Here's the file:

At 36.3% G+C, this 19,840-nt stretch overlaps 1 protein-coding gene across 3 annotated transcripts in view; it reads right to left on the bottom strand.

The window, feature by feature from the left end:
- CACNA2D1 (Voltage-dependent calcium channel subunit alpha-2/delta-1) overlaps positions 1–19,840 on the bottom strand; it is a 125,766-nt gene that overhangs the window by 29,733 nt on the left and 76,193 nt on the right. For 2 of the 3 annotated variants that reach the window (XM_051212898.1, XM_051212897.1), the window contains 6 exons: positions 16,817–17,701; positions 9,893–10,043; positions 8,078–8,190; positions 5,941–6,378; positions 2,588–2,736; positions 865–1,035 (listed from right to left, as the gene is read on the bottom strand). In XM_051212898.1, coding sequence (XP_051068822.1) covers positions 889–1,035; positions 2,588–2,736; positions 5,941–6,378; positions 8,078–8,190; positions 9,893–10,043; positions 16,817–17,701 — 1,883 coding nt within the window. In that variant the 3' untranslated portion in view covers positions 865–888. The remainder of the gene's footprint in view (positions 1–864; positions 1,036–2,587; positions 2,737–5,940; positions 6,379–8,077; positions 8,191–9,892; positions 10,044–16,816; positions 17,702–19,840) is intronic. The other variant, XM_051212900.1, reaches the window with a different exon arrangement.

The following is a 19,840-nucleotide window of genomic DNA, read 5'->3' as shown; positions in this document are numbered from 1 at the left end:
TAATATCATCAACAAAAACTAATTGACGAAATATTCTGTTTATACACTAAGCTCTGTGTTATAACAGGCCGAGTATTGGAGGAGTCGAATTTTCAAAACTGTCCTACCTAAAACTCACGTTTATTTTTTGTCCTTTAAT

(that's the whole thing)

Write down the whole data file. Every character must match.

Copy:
At 36.3% G+C, this 19,840-nt stretch overlaps 1 protein-coding gene across 3 annotated transcripts in view; it reads right to left on the bottom strand.

The window, feature by feature from the left end:
- CACNA2D1 (Voltage-dependent calcium channel subunit alpha-2/delta-1) overlaps positions 1–19,840 on the bottom strand; it is a 125,766-nt gene that overhangs the window by 29,733 nt on the left and 76,193 nt on the right. For 2 of the 3 annotated variants that reach the window (XM_051212898.1, XM_051212897.1), the window contains 6 exons: positions 16,817–17,701; positions 9,893–10,043; positions 8,078–8,190; positions 5,941–6,378; positions 2,588–2,736; positions 865–1,035 (listed from right to left, as the gene is read on the bottom strand). In XM_051212898.1, coding sequence (XP_051068822.1) covers positions 889–1,035; positions 2,588–2,736; positions 5,941–6,378; positions 8,078–8,190; positions 9,893–10,043; positions 16,817–17,701 — 1,883 coding nt within the window. In that variant the 3' untranslated portion in view covers positions 865–888. The remainder of the gene's footprint in view (positions 1–864; positions 1,036–2,587; positions 2,737–5,940; positions 6,379–8,077; positions 8,191–9,892; positions 10,044–16,816; positions 17,702–19,840) is intronic. The other variant, XM_051212900.1, reaches the window with a different exon arrangement.

The following is a 19,840-nucleotide window of genomic DNA, read 5'->3' as shown; positions in this document are numbered from 1 at the left end:
TAATATCATCAACAAAAACTAATTGACGAAATATTCTGTTTATACACTAAGCTCTGTGTTATAACAGGCCGAGTATTGGAGGAGTCGAATTTTCAAAACTGTCCTACCTAAAACTCACGTTTATTTTTTGTCCTTTAAT